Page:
Droplet froth? What bubble?
In the last couple of days, several prominent economists and long-serving investors have spoken out against bitcoin’s frothy rise this year. (See also: Is Bitcoin In Effervescence Territory?)
But investors don’t seem to care.
The cryptocurrency’s price began heading up immediately after Friday’s announcement of a futures trading date by CME. It picked up steam and annoyed $11,000 for the second time this week, peaking at $11,154.68 at 10:08 UTC Saturday, preceding sliding down to $10,872.38 at 11:46 UTC. At 16:31 UTC on December 2, the fee for a single bitcoin was $10,752.60, down 1% in the last 24 hours. On an blanket basis, it is still up by 1,000 percent since the start of this year.
Other cryptocurrencies in the top 10 most-traded were a connected bag. Five of them registered minor declines while the remaining were mostly unchanged. Litecoin was the big victor and reached a high of $104.99 at 10:37 UTC Saturday due to enthusiasm about atomic swaps, which agree to people on two different blockchains to conduct trades with each other, that will-power be implemented on its blockchain soon. (See also: Litecoin Rises On Hopes Of Segwit Activation.)
Dealers pumped up trading volume of the cryptocurrency to a high of $636 million in the up to date 24 hours. At 16:47 UTC, one litecoin was worth $100.12, up 5% in the continue 24 hours, and had a trading volume of $536.5 billion.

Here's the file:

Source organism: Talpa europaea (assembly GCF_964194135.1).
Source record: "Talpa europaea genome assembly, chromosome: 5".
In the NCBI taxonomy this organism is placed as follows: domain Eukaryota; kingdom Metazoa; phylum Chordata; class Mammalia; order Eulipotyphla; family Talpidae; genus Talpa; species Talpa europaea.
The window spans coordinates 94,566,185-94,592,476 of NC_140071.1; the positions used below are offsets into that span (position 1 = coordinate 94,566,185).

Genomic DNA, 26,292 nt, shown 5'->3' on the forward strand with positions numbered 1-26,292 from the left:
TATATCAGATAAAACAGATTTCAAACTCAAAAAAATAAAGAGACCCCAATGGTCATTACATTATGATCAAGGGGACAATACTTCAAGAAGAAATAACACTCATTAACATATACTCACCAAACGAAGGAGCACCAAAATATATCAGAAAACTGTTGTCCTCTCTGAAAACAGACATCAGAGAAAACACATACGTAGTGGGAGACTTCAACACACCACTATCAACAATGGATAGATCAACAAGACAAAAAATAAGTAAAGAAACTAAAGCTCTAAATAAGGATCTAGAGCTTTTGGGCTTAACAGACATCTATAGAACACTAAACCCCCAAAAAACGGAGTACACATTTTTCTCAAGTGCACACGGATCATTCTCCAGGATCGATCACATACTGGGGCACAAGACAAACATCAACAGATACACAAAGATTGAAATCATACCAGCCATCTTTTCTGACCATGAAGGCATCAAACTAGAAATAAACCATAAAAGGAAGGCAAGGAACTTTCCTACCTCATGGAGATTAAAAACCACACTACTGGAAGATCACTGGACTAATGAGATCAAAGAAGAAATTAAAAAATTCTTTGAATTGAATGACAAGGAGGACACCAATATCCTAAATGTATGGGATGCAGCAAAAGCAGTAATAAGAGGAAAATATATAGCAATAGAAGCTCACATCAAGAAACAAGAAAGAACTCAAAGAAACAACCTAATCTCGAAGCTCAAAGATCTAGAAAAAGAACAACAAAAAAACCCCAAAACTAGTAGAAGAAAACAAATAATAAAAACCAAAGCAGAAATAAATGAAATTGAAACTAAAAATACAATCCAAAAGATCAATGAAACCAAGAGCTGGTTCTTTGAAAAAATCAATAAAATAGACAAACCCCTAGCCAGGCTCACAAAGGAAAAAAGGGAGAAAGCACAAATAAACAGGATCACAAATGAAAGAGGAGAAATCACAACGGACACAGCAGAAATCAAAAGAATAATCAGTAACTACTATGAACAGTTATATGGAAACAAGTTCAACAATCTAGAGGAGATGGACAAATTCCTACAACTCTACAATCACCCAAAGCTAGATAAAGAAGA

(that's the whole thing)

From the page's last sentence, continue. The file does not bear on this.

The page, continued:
The cryptocurrency peddle was worth $323.6 billion at 16:37 UTC on December 2. Earlier this week, the bazaar had reached a high of $345.8 billion on the back of a swell in prices for bitcoin and other cryptocurrencies.
A Tangy Divide
Bitcoin and other cryptocurrencies are traded in unregulated trading venues; accordingly, critical data relating to trades and major developments within its ecosystem is not handy. In their absence, media attention has become the primary driver of quotations for bitcoin.
As the financial services ecosystem evaluates the cryptocurrency, a sharp disconnect has emerged among those who support bitcoin and those who don’t. For example, Jamie Dimon, chief official officer of JPMorgan Chase Inc. (JPM), has criticized bitcoin, while Jeff Currie, broad head of commodities at Goldman Sachs, has compared it to gold and doesn’t “see why there is all this malevolence to it.” In turn, their pronouncements have garnered media attention and pushed the cryptocurrency’s wild price swings. (See also: Jamie Dimon Bellows Bitcoin ‘A Fraud’ And Its Investors ‘Stupid.)
That might change in time, with decisions by the Chicago Mercantile Exchange (CME) and Chicago Board Privileges Exchange (CBOE) to begin trading bitcoin futures soon. (See also: CME To Inauguration Bitcoin Futures.)
As institutional investors put funds into the cryptocurrency market-place, analysts expect pronouncements by their heads to become less effective to bitcoin’s price. As with other commodities, data related to profession and adoption as well as important developments within the ecosystem will overcharge center stage.